Wednesday, 03 September 2008 05:25

Why Do So Many Projects Run into Trouble and Does Anyone Care?

Written by J. LeRoy Ward
It has become the norm for organizations to experience projects with higher costs than originally expected, slipped schedules and unfulfilled requirements. Numerous studies detail dismal project results. Also, government reports and company case studies provide countless specifics of projects with unsatisfied stakeholders. While the studies, reports and case studies outline causes of project failure, they do not show the relationship between properly applied project management practices and project outcomes. Unfortunately, this type of research has yet to come to fruition in the project management world—until now.

There is a strong argument for applying proactive project management through an increase in project management competencies and by instituting better project management practices. By exploring the implications of project performance, we can gain a solid understanding of the relationship between an individual’s knowledge and skills and the application of project management practice areas. This examination can help to identify the drivers of successful projects.

The research discussed in this article involved analyzing data from databases maintained by two distinct organizations. The PMAppraise® database contains knowledge and skill assessments of IT project management professionals working for large and mid-sized companies across all industry sectors located throughout the world. The online assessment, maintained by ESI International, a project management learning company, consists of 120 multiple-choice questions covering the nine areas of A Guide to the Project Management Body of Knowledge (PMBOK® Guide).

Independent Project Analysis, Inc. (IPA), a project benchmarking company, operates the Project Evaluation System® (PES®) that maintains data and “scores” of projects they’ve analyzed. IPA’s benchmarking methodology measures the effectiveness of a client company’s practices and procedures in planning, defining, engineering, constructing, and initiating projects.

U.S. Project Failure.

High rates of project failure—particularly among IT projects—have made headlines in recent years. The most widely quoted study comes from The Standish Group. Their 2003 CHAOS Chronicles revealed:

  • Project success rates represent about 34 percent of all projects. 
  • Project failures account for 15 percent of all projects. 
  • Challenged projects (cost or schedule overruns) account for 51 percent of all projects. 
  • The lost dollar value for U.S. projects in 2002 is estimated at $38 billion, with another $17 billion in cost overruns, for a total project waste of $55 billion against $255 billion in project spending (The Standish Group 2003).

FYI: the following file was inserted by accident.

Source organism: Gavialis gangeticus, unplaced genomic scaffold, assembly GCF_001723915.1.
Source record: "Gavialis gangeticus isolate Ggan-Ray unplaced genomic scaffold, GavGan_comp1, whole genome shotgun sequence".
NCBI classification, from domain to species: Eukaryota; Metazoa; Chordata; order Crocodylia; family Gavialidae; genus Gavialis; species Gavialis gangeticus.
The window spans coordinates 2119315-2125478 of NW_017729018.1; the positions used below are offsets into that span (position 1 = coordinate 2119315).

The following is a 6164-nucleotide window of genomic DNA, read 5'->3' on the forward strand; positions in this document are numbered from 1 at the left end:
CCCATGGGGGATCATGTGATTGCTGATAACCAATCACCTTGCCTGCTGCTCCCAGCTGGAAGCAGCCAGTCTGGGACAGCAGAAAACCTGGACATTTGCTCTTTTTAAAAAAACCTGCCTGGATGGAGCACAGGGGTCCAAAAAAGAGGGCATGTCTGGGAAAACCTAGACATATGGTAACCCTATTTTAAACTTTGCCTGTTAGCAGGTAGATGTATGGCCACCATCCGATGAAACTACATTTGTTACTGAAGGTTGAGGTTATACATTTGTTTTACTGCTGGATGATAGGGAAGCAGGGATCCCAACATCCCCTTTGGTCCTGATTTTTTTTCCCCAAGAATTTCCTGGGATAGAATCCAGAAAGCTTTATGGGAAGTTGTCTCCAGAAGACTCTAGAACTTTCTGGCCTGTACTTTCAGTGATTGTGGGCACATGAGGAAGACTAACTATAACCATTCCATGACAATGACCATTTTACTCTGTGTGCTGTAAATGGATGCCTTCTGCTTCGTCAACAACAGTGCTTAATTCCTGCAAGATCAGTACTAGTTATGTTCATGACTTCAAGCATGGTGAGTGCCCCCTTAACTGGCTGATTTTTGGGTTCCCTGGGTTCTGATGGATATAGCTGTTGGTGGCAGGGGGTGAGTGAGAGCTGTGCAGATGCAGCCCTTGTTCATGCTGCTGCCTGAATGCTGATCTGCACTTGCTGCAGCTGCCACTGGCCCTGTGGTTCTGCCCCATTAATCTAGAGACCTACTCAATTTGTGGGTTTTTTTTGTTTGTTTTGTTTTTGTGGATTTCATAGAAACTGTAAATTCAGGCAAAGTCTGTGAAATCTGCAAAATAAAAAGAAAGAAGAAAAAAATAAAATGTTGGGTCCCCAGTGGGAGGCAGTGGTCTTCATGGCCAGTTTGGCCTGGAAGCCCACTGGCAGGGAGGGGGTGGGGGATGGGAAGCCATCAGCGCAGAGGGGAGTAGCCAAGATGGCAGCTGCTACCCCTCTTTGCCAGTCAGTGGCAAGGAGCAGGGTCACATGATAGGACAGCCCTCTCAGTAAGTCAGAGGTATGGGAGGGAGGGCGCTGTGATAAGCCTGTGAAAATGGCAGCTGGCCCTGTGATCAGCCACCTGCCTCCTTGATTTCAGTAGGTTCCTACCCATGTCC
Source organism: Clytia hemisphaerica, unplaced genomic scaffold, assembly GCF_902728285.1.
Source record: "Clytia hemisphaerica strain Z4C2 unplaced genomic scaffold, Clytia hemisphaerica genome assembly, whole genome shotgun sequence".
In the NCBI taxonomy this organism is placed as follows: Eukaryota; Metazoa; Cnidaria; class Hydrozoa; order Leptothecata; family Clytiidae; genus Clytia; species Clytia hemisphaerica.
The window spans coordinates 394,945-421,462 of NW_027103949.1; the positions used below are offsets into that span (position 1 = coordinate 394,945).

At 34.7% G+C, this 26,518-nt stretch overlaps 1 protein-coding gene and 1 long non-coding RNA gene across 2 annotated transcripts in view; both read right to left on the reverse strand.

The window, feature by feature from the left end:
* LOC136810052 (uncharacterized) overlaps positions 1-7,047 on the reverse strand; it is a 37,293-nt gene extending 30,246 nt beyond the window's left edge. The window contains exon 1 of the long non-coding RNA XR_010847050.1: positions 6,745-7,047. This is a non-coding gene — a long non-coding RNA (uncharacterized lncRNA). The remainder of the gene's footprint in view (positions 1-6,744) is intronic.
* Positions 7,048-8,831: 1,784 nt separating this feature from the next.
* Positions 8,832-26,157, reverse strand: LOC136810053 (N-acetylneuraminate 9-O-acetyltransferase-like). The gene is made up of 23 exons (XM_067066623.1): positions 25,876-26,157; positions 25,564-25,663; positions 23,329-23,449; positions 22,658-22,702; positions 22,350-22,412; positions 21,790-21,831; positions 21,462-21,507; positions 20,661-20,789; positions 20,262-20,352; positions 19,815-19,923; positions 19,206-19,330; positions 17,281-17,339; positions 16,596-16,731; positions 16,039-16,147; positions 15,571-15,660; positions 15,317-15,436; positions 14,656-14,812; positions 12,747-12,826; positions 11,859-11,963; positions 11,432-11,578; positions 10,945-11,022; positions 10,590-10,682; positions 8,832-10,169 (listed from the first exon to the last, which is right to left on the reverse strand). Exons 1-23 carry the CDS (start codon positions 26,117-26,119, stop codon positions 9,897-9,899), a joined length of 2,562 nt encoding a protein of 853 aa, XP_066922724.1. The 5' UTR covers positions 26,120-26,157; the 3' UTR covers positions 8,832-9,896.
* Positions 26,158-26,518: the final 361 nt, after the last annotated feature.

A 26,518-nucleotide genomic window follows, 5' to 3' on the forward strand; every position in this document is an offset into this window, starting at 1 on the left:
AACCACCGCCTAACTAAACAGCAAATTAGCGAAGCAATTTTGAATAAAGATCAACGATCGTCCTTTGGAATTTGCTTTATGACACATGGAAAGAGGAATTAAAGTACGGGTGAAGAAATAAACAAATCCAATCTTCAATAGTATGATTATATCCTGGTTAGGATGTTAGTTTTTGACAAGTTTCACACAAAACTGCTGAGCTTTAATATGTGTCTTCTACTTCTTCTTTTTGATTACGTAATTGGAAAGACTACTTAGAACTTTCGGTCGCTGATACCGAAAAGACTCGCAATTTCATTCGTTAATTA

The CHAOS Chronicles are just one data point among numerous studies and reports on project failure. By looking at other studies, we can gain an appreciation of the depth and breadth of the problem. A summary of some of the more prominent publicized studies and reports is presented in the chart below.

Organization-specific studies bring the problem into even greater focus. An audit of the U.S. Federal Bureau of Investigation (FBI) by the U.S. General Accounting Office (GAO) revealed that the department did not effectively manage its IT investments and spent hundreds of millions of dollars on projects with little assurance they would deliver their intended benefits (U.S. Department of Justice Audit Report 2002). The GAO studied 226 IT projects, totaling $6.4 billion, from 24 federal agencies. The projects were deemed critical, as a delay or failure would impact the essential business functions of the agency. The GAO revealed about 35 percent (79) of the projects had a performance shortfall where they did not meet one or more of the following criteria: 

  • establishing clear baselines, 
  • maintaining cost and schedule variances within 10 percent, 
  • assigning a qualified project manager, 
  • avoiding duplication with other projects (2006).

Problems with IT projects also have been detailed at the state level. An audit by the State of Virginia of 15 major IT projects revealed that at least $75 million has been wasted on failed development efforts, with an additional $28 million incurred in cost overruns (Joint Legislative Audit and Review Commission of the Virginia General Assembly 2003). The State of Texas also reported similar problems. Of 48 large-scale projects reviewed, project delivery delays averaged 14 months, with cost overruns exceeding $352 million. Contributing factors included: 

  • a general lack of project-level quality control, 
  • poor project management, 
  • high project complexity (Texas State Auditor’s Office 2003).

The State of Wisconsin reviewed 184 IT projects totaling around $292 million that have been started or completed since 2004, and found troubled projects have cost the state over $122 million. The report cited a lack of project management and oversight as the main cause of troubled projects (2007)

A high IT project failure rate even led one state legislature to take a highly unusual measure. In 2006, the Colorado State Legislature passed a law requiring the state government to develop policies on best practices and the verification of project managers and analysts. The requirement affects major automation system development projects (Digest of Bills 2006).

International Project Failure

Project failure is not limited to the United States. The United Kingdom’s Office of Government Commerce (OGC) reported the cost of over-budget government IT projects exceeded £1.5 billion over a six-year period (Computing 2003). More recently, a study specifically examining IT project management indicated that one in 10 IT projects were abandoned, 75 percent were challenged (projects completed and operational, but over budget, time and/or lacking critical features), and only around 15 percent were successfully completed on time, within budget, and with all features and functions performing as specified. The study, commissioned by Computer Weekly, is based on data from 1,500 practicing IT project managers across the UK public and private sectors (The Fire Brigades Union, January 21, 2005).